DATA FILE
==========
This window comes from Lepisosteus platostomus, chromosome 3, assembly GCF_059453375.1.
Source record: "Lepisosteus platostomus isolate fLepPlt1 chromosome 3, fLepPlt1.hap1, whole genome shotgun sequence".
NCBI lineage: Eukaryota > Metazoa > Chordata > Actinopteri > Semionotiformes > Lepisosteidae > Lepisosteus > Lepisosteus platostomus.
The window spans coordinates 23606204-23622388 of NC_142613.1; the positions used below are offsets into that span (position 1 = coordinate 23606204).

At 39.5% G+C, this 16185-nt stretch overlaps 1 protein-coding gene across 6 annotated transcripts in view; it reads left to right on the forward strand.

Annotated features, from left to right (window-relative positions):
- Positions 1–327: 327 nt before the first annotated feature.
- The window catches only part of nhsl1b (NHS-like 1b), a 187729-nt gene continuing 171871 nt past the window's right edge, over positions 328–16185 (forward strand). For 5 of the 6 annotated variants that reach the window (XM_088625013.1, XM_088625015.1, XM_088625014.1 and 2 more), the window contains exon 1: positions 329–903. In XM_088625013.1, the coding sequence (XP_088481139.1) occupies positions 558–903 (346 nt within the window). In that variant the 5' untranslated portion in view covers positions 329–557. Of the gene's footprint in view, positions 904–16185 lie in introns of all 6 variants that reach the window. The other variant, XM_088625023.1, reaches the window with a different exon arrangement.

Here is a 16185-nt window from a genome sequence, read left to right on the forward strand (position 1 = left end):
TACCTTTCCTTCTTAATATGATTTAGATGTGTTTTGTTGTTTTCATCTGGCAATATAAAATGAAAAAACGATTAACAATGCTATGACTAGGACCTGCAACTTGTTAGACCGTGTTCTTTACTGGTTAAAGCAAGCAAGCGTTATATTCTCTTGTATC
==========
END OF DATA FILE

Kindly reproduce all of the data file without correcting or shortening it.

This window comes from Lepisosteus platostomus, chromosome 3, assembly GCF_059453375.1.
Source record: "Lepisosteus platostomus isolate fLepPlt1 chromosome 3, fLepPlt1.hap1, whole genome shotgun sequence".
NCBI lineage: Eukaryota > Metazoa > Chordata > Actinopteri > Semionotiformes > Lepisosteidae > Lepisosteus > Lepisosteus platostomus.
The window spans coordinates 23606204-23622388 of NC_142613.1; the positions used below are offsets into that span (position 1 = coordinate 23606204).

At 39.5% G+C, this 16185-nt stretch overlaps 1 protein-coding gene across 6 annotated transcripts in view; it reads left to right on the forward strand.

Annotated features, from left to right (window-relative positions):
- Positions 1–327: 327 nt before the first annotated feature.
- The window catches only part of nhsl1b (NHS-like 1b), a 187729-nt gene continuing 171871 nt past the window's right edge, over positions 328–16185 (forward strand). For 5 of the 6 annotated variants that reach the window (XM_088625013.1, XM_088625015.1, XM_088625014.1 and 2 more), the window contains exon 1: positions 329–903. In XM_088625013.1, the coding sequence (XP_088481139.1) occupies positions 558–903 (346 nt within the window). In that variant the 5' untranslated portion in view covers positions 329–557. Of the gene's footprint in view, positions 904–16185 lie in introns of all 6 variants that reach the window. The other variant, XM_088625023.1, reaches the window with a different exon arrangement.

Here is a 16185-nt window from a genome sequence, read left to right on the forward strand (position 1 = left end):
TACCTTTCCTTCTTAATATGATTTAGATGTGTTTTGTTGTTTTCATCTGGCAATATAAAATGAAAAAACGATTAACAATGCTATGACTAGGACCTGCAACTTGTTAGACCGTGTTCTTTACTGGTTAAAGCAAGCAAGCGTTATATTCTCTTGTATC